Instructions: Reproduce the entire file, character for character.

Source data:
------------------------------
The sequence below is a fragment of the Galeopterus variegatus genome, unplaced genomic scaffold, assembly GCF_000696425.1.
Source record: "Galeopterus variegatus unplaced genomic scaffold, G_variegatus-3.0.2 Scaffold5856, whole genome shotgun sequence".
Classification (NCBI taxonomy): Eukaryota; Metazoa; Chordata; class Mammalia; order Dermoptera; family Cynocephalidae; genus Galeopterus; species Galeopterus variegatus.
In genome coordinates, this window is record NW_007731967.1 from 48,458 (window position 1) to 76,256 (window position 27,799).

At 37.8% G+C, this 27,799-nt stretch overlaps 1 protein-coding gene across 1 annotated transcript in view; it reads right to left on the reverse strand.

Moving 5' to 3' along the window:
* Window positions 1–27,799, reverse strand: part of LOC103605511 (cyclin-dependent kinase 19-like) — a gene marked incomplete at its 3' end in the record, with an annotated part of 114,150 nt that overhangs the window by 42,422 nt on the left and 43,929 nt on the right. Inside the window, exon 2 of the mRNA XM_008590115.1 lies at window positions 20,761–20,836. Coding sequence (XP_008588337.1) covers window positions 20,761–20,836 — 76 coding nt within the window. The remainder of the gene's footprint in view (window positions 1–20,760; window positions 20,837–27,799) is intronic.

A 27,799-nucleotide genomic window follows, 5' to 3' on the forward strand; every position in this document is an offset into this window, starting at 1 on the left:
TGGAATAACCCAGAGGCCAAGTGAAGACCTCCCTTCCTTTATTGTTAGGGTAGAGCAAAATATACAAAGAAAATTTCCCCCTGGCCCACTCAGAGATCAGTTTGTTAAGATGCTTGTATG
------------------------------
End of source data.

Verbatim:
The sequence below is a fragment of the Galeopterus variegatus genome, unplaced genomic scaffold, assembly GCF_000696425.1.
Source record: "Galeopterus variegatus unplaced genomic scaffold, G_variegatus-3.0.2 Scaffold5856, whole genome shotgun sequence".
Classification (NCBI taxonomy): Eukaryota; Metazoa; Chordata; class Mammalia; order Dermoptera; family Cynocephalidae; genus Galeopterus; species Galeopterus variegatus.
In genome coordinates, this window is record NW_007731967.1 from 48,458 (window position 1) to 76,256 (window position 27,799).

At 37.8% G+C, this 27,799-nt stretch overlaps 1 protein-coding gene across 1 annotated transcript in view; it reads right to left on the reverse strand.

Moving 5' to 3' along the window:
* Window positions 1–27,799, reverse strand: part of LOC103605511 (cyclin-dependent kinase 19-like) — a gene marked incomplete at its 3' end in the record, with an annotated part of 114,150 nt that overhangs the window by 42,422 nt on the left and 43,929 nt on the right. Inside the window, exon 2 of the mRNA XM_008590115.1 lies at window positions 20,761–20,836. Coding sequence (XP_008588337.1) covers window positions 20,761–20,836 — 76 coding nt within the window. The remainder of the gene's footprint in view (window positions 1–20,760; window positions 20,837–27,799) is intronic.

A 27,799-nucleotide genomic window follows, 5' to 3' on the forward strand; every position in this document is an offset into this window, starting at 1 on the left:
TGGAATAACCCAGAGGCCAAGTGAAGACCTCCCTTCCTTTATTGTTAGGGTAGAGCAAAATATACAAAGAAAATTTCCCCCTGGCCCACTCAGAGATCAGTTTGTTAAGATGCTTGTATG